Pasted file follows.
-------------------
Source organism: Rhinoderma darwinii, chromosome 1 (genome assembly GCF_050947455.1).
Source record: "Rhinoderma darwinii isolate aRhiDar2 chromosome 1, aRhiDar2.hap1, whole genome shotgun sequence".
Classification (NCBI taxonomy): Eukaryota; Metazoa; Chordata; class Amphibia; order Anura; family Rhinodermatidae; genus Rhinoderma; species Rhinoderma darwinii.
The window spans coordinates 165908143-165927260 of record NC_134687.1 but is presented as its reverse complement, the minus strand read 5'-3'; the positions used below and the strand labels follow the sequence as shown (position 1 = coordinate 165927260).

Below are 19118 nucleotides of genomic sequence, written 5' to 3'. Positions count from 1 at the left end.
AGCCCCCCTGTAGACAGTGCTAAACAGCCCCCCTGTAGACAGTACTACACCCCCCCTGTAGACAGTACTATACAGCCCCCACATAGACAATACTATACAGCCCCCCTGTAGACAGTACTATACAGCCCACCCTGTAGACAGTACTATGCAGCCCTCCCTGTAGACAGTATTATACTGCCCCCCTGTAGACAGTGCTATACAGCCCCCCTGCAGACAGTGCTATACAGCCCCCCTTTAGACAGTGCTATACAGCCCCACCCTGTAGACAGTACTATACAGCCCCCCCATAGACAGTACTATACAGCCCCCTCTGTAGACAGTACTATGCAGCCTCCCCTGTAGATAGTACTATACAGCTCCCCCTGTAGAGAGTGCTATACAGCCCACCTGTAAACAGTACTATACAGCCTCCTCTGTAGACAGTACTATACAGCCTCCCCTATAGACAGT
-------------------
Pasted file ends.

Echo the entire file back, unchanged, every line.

Source organism: Rhinoderma darwinii, chromosome 1 (genome assembly GCF_050947455.1).
Source record: "Rhinoderma darwinii isolate aRhiDar2 chromosome 1, aRhiDar2.hap1, whole genome shotgun sequence".
Classification (NCBI taxonomy): Eukaryota; Metazoa; Chordata; class Amphibia; order Anura; family Rhinodermatidae; genus Rhinoderma; species Rhinoderma darwinii.
The window spans coordinates 165908143-165927260 of record NC_134687.1 but is presented as its reverse complement, the minus strand read 5'-3'; the positions used below and the strand labels follow the sequence as shown (position 1 = coordinate 165927260).

Below are 19118 nucleotides of genomic sequence, written 5' to 3'. Positions count from 1 at the left end.
AGCCCCCCTGTAGACAGTGCTAAACAGCCCCCCTGTAGACAGTACTACACCCCCCCTGTAGACAGTACTATACAGCCCCCACATAGACAATACTATACAGCCCCCCTGTAGACAGTACTATACAGCCCACCCTGTAGACAGTACTATGCAGCCCTCCCTGTAGACAGTATTATACTGCCCCCCTGTAGACAGTGCTATACAGCCCCCCTGCAGACAGTGCTATACAGCCCCCCTTTAGACAGTGCTATACAGCCCCACCCTGTAGACAGTACTATACAGCCCCCCCATAGACAGTACTATACAGCCCCCTCTGTAGACAGTACTATGCAGCCTCCCCTGTAGATAGTACTATACAGCTCCCCCTGTAGAGAGTGCTATACAGCCCACCTGTAAACAGTACTATACAGCCTCCTCTGTAGACAGTACTATACAGCCTCCCCTATAGACAGT